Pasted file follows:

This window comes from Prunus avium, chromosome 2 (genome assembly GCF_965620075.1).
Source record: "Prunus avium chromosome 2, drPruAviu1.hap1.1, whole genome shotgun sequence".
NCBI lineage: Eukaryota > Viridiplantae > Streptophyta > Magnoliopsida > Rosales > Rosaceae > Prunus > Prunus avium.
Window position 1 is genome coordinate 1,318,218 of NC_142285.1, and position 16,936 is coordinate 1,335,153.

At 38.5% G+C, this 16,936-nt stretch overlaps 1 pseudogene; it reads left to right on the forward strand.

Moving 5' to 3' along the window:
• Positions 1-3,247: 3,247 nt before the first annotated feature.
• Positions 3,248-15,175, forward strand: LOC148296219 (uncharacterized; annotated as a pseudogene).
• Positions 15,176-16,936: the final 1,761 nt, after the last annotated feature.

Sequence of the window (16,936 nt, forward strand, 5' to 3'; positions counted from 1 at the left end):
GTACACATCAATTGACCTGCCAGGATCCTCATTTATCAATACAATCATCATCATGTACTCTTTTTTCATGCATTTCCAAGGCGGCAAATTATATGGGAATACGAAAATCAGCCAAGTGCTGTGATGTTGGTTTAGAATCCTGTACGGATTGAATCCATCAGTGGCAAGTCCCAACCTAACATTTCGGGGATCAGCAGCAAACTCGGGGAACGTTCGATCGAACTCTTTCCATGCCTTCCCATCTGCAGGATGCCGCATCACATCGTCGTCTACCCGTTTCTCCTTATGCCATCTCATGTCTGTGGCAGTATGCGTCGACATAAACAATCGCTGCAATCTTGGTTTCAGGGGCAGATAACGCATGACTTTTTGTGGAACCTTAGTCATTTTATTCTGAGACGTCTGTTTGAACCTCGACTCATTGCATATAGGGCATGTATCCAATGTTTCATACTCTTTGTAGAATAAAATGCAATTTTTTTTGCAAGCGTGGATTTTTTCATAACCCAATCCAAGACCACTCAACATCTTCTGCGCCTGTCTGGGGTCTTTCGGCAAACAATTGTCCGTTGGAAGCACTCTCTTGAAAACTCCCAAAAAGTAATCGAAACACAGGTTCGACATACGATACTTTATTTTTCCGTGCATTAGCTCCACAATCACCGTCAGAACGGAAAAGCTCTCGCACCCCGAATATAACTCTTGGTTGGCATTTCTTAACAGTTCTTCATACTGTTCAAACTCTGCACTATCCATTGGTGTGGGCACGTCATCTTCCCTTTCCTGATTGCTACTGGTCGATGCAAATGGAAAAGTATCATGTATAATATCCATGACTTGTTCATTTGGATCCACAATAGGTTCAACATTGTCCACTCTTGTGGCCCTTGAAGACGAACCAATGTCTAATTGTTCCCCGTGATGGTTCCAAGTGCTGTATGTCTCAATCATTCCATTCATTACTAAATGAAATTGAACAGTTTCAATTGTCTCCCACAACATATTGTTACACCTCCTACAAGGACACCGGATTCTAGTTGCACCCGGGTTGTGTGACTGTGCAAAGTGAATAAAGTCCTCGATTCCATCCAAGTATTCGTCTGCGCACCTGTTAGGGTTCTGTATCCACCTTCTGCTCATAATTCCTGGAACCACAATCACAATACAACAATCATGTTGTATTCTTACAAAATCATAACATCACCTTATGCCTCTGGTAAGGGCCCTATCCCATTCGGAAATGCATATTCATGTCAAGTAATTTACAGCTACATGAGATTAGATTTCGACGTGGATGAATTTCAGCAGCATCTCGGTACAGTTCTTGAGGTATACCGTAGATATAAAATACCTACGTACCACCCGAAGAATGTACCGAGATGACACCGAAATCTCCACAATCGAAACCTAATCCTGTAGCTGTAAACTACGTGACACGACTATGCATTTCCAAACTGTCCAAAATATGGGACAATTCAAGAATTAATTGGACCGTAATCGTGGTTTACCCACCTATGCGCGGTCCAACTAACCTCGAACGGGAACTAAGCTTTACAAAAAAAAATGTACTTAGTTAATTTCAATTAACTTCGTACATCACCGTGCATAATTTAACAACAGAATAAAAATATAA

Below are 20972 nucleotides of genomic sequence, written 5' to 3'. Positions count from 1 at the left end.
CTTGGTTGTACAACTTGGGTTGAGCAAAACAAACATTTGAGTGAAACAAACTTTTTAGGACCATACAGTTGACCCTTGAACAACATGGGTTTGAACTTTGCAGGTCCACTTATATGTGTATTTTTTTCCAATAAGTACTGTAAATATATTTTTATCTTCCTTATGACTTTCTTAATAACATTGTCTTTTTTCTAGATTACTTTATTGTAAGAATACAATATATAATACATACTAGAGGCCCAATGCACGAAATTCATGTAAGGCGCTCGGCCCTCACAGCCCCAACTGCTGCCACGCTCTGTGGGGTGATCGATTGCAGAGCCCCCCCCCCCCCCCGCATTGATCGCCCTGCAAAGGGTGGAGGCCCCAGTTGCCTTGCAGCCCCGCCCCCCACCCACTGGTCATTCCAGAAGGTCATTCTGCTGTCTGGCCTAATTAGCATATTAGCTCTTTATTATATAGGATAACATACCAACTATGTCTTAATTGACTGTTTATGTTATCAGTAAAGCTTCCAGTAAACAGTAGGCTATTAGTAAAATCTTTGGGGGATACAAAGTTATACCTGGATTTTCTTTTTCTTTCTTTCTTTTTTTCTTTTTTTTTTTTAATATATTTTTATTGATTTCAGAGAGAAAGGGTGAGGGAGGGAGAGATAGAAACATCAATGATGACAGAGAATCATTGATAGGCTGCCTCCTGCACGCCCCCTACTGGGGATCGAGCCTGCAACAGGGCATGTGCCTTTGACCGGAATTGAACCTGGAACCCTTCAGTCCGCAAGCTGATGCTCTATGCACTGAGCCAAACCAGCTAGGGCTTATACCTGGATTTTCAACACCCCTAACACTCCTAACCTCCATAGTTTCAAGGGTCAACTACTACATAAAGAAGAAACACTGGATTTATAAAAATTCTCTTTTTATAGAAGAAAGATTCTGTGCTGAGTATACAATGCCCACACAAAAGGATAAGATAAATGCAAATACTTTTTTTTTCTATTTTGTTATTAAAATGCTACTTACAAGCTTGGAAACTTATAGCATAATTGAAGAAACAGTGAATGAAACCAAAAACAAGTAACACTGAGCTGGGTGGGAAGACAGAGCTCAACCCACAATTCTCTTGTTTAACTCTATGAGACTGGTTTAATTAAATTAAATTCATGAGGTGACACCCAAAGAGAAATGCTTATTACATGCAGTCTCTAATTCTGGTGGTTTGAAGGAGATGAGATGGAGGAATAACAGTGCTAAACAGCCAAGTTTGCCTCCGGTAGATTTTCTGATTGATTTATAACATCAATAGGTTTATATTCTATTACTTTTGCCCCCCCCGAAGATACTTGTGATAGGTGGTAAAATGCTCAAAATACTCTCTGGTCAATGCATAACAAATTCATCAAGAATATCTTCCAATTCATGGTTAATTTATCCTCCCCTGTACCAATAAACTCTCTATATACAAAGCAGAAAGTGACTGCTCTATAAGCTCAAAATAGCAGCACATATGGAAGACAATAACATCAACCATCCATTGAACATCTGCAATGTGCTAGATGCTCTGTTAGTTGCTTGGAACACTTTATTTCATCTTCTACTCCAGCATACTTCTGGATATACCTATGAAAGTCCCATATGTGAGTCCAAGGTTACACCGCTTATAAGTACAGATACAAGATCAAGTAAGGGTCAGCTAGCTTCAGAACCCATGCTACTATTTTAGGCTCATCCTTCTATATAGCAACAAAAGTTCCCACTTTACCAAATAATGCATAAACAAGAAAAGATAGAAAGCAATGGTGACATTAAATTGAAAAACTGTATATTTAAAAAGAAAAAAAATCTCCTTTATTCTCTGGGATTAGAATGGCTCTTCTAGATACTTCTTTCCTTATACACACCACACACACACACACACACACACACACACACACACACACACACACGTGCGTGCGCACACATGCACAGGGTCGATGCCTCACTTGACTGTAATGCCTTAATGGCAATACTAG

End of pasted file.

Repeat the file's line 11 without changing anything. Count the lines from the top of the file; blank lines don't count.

GTACACATCAATTGACCTGCCAGGATCCTCATTTATCAATACAATCATCATCATGTACTCTTTTTTCATGCATTTCCAAGGCGGCAAATTATATGGGAATACGAAAATCAGCCAAGTGCTGTGATGTTGGTTTAGAATCCTGTACGGATTGAATCCATCAGTGGCAAGTCCCAACCTAACATTTCGGGGATCAGCAGCAAACTCGGGGAACGTTCGATCGAACTCTTTCCATGCCTTCCCATCTGCAGGATGCCGCATCACATCGTCGTCTACCCGTTTCTCCTTATGCCATCTCATGTCTGTGGCAGTATGCGTCGACATAAACAATCGCTGCAATCTTGGTTTCAGGGGCAGATAACGCATGACTTTTTGTGGAACCTTAGTCATTTTATTCTGAGACGTCTGTTTGAACCTCGACTCATTGCATATAGGGCATGTATCCAATGTTTCATACTCTTTGTAGAATAAAATGCAATTTTTTTTGCAAGCGTGGATTTTTTCATAACCCAATCCAAGACCACTCAACATCTTCTGCGCCTGTCTGGGGTCTTTCGGCAAACAATTGTCCGTTGGAAGCACTCTCTTGAAAACTCCCAAAAAGTAATCGAAACACAGGTTCGACATACGATACTTTATTTTTCCGTGCATTAGCTCCACAATCACCGTCAGAACGGAAAAGCTCTCGCACCCCGAATATAACTCTTGGTTGGCATTTCTTAACAGTTCTTCATACTGTTCAAACTCTGCACTATCCATTGGTGTGGGCACGTCATCTTCCCTTTCCTGATTGCTACTGGTCGATGCAAATGGAAAAGTATCATGTATAATATCCATGACTTGTTCATTTGGATCCACAATAGGTTCAACATTGTCCACTCTTGTGGCCCTTGAAGACGAACCAATGTCTAATTGTTCCCCGTGATGGTTCCAAGTGCTGTATGTCTCAATCATTCCATTCATTACTAAATGAAATTGAACAGTTTCAATTGTCTCCCACAACATATTGTTACACCTCCTACAAGGACACCGGATTCTAGTTGCACCCGGGTTGTGTGACTGTGCAAAGTGAATAAAGTCCTCGATTCCATCCAAGTATTCGTCTGCGCACCTGTTAGGGTTCTGTATCCACCTTCTGCTCATAATTCCTGGAACCACAATCACAATACAACAATCATGTTGTATTCTTACAAAATCATAACATCACCTTATGCCTCTGGTAAGGGCCCTATCCCATTCGGAAATGCATATTCATGTCAAGTAATTTACAGCTACATGAGATTAGATTTCGACGTGGATGAATTTCAGCAGCATCTCGGTACAGTTCTTGAGGTATACCGTAGATATAAAATACCTACGTACCACCCGAAGAATGTACCGAGATGACACCGAAATCTCCACAATCGAAACCTAATCCTGTAGCTGTAAACTACGTGACACGACTATGCATTTCCAAACTGTCCAAAATATGGGACAATTCAAGAATTAATTGGACCGTAATCGTGGTTTACCCACCTATGCGCGGTCCAACTAACCTCGAACGGGAACTAAGCTTTACAAAAAAAAATGTACTTAGTTAATTTCAATTAACTTCGTACATCACCGTGCATAATTTAACAACAGAATAAAAATATAA